• Working with Pictures and Media in PowerPoint, 1–2:30 p.m. March 27. Participants will learn what file types will work, how to manipulate graphics, and how to work with sound and video to improve PowerPoint presentations.

  • Getting Started with Dreamweaver, 4–6 p.m. March 29. Participants will design a home page, create hypertext links and add graphics, and put their pages on the Web. This workshop is a hands-on introductory session for those with no experience developing a Web page.

    To register for these courses, send e-mail to or visit the Web at

    UMS presenting brass band, dance troupe, string quartet

    The University Musical Society (UMS) is presenting the Brass Band of Battle Creek at 8 p.m. March 30 at Hill Auditorium. WJR radio host Paul W. Smith will emcee the performance, which will feature an assortment of marches, classical transcriptions and big band favorites. Tickets are $22, $18, $16 and $10.

    Ronald K. Brown’s modern dance troupe Evidence will make its UMS debut at 8 p.m. March 31 at the Power Center for the Performing Arts. The program will feature Brown’s latest work, High Life, which features compositions by Fela Kuti and James Brown. Tickets are $32, $30, $22 and $16.

    The Orion String Quartet with master pianist Peter Serkin visits Ann Arbor with a performance at 4 p.m. April 1 in Rackham Auditorium. The quartet will present works by Dvorak, Lieberson and Mozart. Tickets are $36, $32, $26 and $20.

    For more information or to order tickets, call (734) 764-2538 or (800) 221-1229 outside the 734 area code, or visit the Web at

    Team promotes survey project at local garden show

    A research team led by Joan Nassauer, professor of landscape architecture, and Gloria Helfand, associate professor of environmental economics, is conducting a Web-based survey about landscapes designed to promote ecological and water quality and quality of life. The team will be recruiting survey participants from the Ann Arbor Garden Club booth at the Ann Arbor Spring Garden and Flower Show March 30–April 1 at the Washtenaw Farm Council Grounds, 5055 Ann Arbor-Saline Road.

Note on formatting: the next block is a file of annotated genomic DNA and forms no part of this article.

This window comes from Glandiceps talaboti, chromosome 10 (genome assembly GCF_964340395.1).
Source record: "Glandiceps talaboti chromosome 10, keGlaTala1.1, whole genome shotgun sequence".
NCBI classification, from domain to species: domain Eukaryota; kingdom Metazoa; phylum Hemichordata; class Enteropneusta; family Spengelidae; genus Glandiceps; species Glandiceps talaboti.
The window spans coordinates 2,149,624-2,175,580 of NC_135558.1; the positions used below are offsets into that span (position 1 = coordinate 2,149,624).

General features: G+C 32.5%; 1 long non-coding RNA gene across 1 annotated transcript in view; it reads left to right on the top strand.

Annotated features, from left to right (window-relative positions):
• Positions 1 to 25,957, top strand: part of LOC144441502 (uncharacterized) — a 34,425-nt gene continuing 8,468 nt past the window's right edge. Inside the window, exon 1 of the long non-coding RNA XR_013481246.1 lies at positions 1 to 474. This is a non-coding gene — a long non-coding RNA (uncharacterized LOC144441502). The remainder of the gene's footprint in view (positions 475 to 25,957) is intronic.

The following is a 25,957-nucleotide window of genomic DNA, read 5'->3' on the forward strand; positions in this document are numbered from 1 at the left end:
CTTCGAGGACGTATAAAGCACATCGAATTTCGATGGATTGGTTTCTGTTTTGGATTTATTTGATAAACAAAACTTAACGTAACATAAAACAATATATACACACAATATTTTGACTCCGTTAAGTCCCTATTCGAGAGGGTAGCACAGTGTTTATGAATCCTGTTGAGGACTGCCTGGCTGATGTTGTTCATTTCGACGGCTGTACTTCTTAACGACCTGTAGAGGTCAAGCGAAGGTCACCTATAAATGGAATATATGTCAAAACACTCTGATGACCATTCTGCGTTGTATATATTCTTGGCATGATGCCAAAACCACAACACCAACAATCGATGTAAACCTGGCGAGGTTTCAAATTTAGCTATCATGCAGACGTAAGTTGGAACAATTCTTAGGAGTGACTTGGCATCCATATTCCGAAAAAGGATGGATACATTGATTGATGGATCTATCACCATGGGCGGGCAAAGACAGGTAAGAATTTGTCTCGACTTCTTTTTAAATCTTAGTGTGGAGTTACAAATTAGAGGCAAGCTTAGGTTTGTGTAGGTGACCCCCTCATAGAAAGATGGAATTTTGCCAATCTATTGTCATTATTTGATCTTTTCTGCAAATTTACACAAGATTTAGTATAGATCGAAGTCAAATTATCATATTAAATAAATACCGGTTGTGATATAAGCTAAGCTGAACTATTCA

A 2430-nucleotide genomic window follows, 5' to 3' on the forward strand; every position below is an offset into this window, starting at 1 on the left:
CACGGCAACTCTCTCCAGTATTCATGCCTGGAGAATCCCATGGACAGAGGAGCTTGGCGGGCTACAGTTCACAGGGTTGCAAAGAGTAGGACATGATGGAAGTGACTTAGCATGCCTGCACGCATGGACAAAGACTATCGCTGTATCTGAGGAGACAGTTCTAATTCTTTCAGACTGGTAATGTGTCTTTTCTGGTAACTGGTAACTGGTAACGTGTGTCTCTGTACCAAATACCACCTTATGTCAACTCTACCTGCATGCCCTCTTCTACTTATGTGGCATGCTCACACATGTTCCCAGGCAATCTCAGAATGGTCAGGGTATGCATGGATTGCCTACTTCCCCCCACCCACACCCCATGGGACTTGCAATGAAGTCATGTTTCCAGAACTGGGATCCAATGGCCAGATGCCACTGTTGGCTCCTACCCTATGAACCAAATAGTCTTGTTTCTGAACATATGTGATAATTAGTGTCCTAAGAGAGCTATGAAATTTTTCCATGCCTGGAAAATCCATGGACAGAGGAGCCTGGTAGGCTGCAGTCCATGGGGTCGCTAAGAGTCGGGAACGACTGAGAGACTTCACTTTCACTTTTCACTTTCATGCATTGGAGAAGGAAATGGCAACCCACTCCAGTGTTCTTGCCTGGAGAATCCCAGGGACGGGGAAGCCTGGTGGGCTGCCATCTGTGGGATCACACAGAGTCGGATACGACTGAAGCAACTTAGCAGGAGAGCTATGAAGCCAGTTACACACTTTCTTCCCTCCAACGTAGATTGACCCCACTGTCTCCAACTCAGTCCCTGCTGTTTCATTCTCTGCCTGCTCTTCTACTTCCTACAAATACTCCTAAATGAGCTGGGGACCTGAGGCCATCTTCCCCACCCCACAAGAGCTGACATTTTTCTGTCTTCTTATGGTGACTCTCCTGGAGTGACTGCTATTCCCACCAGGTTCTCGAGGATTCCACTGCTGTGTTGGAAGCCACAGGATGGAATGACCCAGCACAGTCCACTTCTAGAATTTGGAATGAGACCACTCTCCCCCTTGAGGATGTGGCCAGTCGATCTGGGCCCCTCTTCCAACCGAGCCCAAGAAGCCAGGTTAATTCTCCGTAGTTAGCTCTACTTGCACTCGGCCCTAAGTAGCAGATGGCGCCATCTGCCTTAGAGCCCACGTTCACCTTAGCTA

Show hours are 10 a.m.–9 p.m. March 30–31 and 10 a.m.–4 p.m. April 1. For more information on the survey, visit the Web at

    Second part of colloquium on Tierney book scheduled

    The Doctoral Program in Anthropology and History is presenting “The Ethics of Inquiry,” the second part of its colloquium series “Science—Ethics—Power: Controversy over the Production of Knowledge and Indigenous Peoples” noon–2 p.m. March 23 in Room 1636, Social Work Bldg.

    Terrence Turner, professor of anthropology at Cornell University, will address “Ethics in El Dorado: Patrick Tierney’s Darkness in El Dorado and the Ensuing Controversy.” Commentators include Joel Howell, professor of internal medicine and of health management and policy; Randolph Nesse, professor of psychiatry and faculty associate, Research Center for Group Dynamics; Kay Warren, professor of anthropology, Harvard University; and Caroline Jeannerat, graduate student instructor, Department of Anthropology. Fernando Coronil, associate professor of anthropology and of history, will serve as moderator.

    The series is sponsored by the Office of the Provost. For more information, visit the Web at

    Forum on mother, child health set

    U.S. Sen. Debbie Stabenow will be the keynote speaker at the Maternal and Child Health Forum 9 a.m.–5 p.m. April 7 at the Campus Inn, 615 E. Huron St. The event also will feature internationally recognized experts in the field.

    Registration is required, and space is limited. The cost is $10; students are admitted free. To register, call (202) 833-5900, ext. 203, or send e-mail to For more information, call (734) 936-8886.

    The forum is sponsored by the Medical School, the Global Health Council, the U.S. Coalition for Child Survival and Save the Children.